Q: How can I scale my freelance business?
Career Advice That Doesn't Suck!
How will you scale?
I’ve been asked this question more times than I can count over the past decade, especially when I was freelancing full time.
It’s a valid question for any freelancer. After all, when you work for yourself, you make a living trading hours of time for money.
The only way to scale a freelance business like this is to buy more time.
Since we can’t magically add more hours to each day, this usually looks like hiring others to help you take on more work. Continue down this path and suddenly you become a manager.
Some people want this, but others don’t. Many freelancers enjoy being a one-man/woman army and don’t want to spend their time managing others.
In this case, buying time using others isn’t a sustainable option.
Instead, freeing up your own time is the only other way to scale.
How exactly do you accomplish this?
Turn clients into customers and users.
You see this trend within larger companies. More and more, agencies are productizing the problems their clients face. Instead of addressing them individually, they invest time, money, and talent into creating products that can potentially solve all of these problems at once.
It’s easier to do this when you have bigger budgets available and an army of employees at your disposal, but what does this look like for individuals and freelancers?
All you have to do is look to successful freelancers like Paul Jarvis and Jessica Hische. They’ve used their knowledge, skills, and experience to create products that solve the problems of their clients.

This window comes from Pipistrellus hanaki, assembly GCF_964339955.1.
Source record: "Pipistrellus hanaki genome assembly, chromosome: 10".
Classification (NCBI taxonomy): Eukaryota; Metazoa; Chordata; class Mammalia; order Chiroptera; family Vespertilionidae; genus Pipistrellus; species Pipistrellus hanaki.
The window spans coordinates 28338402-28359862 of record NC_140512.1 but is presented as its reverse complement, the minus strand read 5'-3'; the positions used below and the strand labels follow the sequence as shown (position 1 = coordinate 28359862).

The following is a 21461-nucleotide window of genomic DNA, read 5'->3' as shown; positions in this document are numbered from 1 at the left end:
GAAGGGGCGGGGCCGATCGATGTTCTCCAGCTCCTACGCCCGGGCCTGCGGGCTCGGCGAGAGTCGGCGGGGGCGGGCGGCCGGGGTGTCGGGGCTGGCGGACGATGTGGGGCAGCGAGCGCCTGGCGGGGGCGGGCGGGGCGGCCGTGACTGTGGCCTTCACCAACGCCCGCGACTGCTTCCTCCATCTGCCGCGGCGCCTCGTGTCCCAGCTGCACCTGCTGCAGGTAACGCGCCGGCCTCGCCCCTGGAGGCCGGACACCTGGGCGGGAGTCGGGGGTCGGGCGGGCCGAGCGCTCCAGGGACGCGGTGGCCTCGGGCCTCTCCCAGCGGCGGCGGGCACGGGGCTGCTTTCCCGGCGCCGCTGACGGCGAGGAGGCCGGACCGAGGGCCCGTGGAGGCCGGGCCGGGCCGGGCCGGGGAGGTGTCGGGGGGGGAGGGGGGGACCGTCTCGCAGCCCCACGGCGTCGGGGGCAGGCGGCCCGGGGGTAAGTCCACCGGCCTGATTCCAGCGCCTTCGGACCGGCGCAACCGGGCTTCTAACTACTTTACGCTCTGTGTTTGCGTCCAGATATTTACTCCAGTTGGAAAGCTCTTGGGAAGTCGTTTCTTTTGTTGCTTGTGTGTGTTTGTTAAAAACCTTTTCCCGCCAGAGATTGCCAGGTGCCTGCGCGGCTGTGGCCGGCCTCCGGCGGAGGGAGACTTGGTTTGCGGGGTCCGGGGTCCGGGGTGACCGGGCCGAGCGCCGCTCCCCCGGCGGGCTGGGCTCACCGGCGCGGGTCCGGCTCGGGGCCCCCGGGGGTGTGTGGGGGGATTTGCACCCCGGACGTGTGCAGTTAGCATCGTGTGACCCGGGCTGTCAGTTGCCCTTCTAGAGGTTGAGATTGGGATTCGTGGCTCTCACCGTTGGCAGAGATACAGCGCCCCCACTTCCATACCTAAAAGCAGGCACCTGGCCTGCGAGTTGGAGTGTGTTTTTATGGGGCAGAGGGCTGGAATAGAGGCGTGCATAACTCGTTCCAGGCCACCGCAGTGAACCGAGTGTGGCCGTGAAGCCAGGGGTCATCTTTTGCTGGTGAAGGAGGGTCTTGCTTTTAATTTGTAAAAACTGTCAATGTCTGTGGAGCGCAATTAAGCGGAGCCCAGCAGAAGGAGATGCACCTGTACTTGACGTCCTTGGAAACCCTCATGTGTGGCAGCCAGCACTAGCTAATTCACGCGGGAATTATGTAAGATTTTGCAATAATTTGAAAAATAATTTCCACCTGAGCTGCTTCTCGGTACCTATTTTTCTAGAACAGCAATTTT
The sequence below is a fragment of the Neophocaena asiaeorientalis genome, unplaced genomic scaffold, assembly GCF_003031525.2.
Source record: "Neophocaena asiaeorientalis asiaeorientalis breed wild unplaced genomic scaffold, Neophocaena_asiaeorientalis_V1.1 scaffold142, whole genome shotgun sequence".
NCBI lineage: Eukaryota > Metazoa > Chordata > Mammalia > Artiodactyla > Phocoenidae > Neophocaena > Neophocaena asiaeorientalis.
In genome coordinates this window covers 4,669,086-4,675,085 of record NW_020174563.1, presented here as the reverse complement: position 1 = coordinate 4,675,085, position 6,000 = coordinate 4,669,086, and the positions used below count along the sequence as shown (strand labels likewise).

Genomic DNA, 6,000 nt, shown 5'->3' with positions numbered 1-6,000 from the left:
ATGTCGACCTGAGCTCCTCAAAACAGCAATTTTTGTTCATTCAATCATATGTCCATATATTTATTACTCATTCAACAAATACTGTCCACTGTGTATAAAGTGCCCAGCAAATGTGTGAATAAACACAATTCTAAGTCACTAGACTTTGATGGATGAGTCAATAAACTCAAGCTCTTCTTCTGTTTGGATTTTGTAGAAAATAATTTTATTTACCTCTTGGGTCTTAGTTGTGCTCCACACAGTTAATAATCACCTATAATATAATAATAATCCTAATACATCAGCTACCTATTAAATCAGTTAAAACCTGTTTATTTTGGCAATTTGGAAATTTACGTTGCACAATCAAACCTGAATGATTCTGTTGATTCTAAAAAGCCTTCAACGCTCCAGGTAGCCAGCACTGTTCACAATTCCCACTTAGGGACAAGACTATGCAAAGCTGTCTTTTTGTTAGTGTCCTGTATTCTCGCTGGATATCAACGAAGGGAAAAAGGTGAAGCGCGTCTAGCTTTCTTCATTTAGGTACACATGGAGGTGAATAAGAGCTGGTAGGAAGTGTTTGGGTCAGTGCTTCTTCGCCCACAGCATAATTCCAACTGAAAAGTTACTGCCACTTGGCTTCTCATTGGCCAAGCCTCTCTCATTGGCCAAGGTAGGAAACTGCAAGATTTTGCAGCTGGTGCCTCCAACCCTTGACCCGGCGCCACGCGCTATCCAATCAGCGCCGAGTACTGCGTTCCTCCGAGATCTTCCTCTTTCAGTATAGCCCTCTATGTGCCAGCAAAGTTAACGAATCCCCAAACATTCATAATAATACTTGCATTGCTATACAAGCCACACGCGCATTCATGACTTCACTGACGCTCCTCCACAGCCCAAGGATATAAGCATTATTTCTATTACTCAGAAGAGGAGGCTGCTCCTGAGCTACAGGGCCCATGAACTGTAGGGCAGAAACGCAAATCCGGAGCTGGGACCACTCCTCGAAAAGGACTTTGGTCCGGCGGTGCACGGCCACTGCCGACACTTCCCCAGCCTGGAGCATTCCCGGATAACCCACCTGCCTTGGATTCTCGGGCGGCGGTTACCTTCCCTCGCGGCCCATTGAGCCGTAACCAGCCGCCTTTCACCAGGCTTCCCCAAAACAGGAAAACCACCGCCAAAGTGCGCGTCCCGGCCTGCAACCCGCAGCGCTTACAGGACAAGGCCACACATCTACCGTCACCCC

Paul has taken almost 20 years of freelance web development experience and created his own products including a class on freelancing, training for Mailchimp, embeddable workbooks, and two podcasts. All of his products address the problems of individual freelancers and entrepreneurs.
Jessica is a lettering artist, author, and entrepreneur who has published books, sold prints, and released courses geared towards creatives who want to level up their own freelance practice.
These are just two established professionals who have successfully turned clients into customers.
When making the transition from services to products, one of the most important things to remember is to create something that people actually want. When working with a client, you are solving a problem they have. Use that same mindset when creating products and position them to the people who need them.
Here are a few ways to get started:
Gather your knowledge and write a guide or e-book. This will allow you to productize your experience at little-to-no cost. Once it’s finished, sell it online through your own website or use a service like Gumroad.
Take the previous idea and record a series of online courses that you can offer through websites like Udemy or Teachable. Each platform usually takes a small cut of every purchase for hosting your course, but it’s a small price to pay for selling your experience.
Package any customized documents or processes you’ve developed, create templates, and sell them to others in your industry. Chances are, if you found them helpful, others will, too.
If you have the technical know-how, start creating software that solves a similar need for multiple clients. Even though this can be more time-intensive in the beginning, it can have a much higher payoff in the end.
Build and sustain communities through platforms like Slack and Meetup. If correctly positioned towards a specific group, people will find value in connecting with others.
Consult others who want to learn your specific skill set. Have you established and sustained your own web development business? There are plenty of others out there who would love to learn how to do the same. Create consulting packages and position this value to those people.
These are just a few ways to get started. There are countless ways to create products and free up more of your time.
It won’t be easy, but with some creativity and diligence, you can create the type of work life you want.